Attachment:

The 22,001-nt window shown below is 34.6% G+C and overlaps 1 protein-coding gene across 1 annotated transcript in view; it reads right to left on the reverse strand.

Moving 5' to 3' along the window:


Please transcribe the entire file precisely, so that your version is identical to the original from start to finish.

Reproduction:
The 22,001-nt window shown below is 34.6% G+C and overlaps 1 protein-coding gene across 1 annotated transcript in view; it reads right to left on the reverse strand.

Moving 5' to 3' along the window: